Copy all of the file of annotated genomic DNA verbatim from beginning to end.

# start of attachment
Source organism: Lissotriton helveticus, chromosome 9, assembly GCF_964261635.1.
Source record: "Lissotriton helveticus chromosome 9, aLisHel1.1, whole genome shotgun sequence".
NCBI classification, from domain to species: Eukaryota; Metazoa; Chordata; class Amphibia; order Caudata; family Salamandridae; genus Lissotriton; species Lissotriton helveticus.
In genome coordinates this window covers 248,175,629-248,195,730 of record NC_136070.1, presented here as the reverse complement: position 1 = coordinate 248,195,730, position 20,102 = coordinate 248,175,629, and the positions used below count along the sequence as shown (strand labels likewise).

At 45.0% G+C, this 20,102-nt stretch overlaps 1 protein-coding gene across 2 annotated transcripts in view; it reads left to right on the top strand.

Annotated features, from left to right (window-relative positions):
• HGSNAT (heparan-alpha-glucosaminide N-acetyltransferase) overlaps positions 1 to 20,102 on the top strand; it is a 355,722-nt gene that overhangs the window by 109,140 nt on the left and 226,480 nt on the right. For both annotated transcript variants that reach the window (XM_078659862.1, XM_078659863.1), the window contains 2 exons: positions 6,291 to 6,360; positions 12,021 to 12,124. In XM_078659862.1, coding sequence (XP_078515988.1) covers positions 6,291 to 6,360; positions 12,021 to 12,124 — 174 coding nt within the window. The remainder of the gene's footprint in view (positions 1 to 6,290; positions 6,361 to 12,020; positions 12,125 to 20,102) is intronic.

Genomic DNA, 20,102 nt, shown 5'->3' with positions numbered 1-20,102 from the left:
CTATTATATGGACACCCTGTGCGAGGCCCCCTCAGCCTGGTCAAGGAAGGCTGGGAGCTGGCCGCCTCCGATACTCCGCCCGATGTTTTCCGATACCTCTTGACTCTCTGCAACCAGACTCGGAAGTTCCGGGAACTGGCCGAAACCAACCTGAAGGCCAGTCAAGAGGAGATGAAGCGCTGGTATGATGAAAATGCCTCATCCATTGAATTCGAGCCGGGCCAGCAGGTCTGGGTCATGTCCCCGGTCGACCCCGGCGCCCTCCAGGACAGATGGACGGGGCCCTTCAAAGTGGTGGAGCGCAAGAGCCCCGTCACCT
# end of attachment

Source organism: Lissotriton helveticus, chromosome 9, assembly GCF_964261635.1.
Source record: "Lissotriton helveticus chromosome 9, aLisHel1.1, whole genome shotgun sequence".
NCBI classification, from domain to species: Eukaryota; Metazoa; Chordata; class Amphibia; order Caudata; family Salamandridae; genus Lissotriton; species Lissotriton helveticus.
In genome coordinates this window covers 248,175,629-248,195,730 of record NC_136070.1, presented here as the reverse complement: position 1 = coordinate 248,195,730, position 20,102 = coordinate 248,175,629, and the positions used below count along the sequence as shown (strand labels likewise).

At 45.0% G+C, this 20,102-nt stretch overlaps 1 protein-coding gene across 2 annotated transcripts in view; it reads left to right on the top strand.

Annotated features, from left to right (window-relative positions):
• HGSNAT (heparan-alpha-glucosaminide N-acetyltransferase) overlaps positions 1 to 20,102 on the top strand; it is a 355,722-nt gene that overhangs the window by 109,140 nt on the left and 226,480 nt on the right. For both annotated transcript variants that reach the window (XM_078659862.1, XM_078659863.1), the window contains 2 exons: positions 6,291 to 6,360; positions 12,021 to 12,124. In XM_078659862.1, coding sequence (XP_078515988.1) covers positions 6,291 to 6,360; positions 12,021 to 12,124 — 174 coding nt within the window. The remainder of the gene's footprint in view (positions 1 to 6,290; positions 6,361 to 12,020; positions 12,125 to 20,102) is intronic.

Genomic DNA, 20,102 nt, shown 5'->3' with positions numbered 1-20,102 from the left:
CTATTATATGGACACCCTGTGCGAGGCCCCCTCAGCCTGGTCAAGGAAGGCTGGGAGCTGGCCGCCTCCGATACTCCGCCCGATGTTTTCCGATACCTCTTGACTCTCTGCAACCAGACTCGGAAGTTCCGGGAACTGGCCGAAACCAACCTGAAGGCCAGTCAAGAGGAGATGAAGCGCTGGTATGATGAAAATGCCTCATCCATTGAATTCGAGCCGGGCCAGCAGGTCTGGGTCATGTCCCCGGTCGACCCCGGCGCCCTCCAGGACAGATGGACGGGGCCCTTCAAAGTGGTGGAGCGCAAGAGCCCCGTCACCT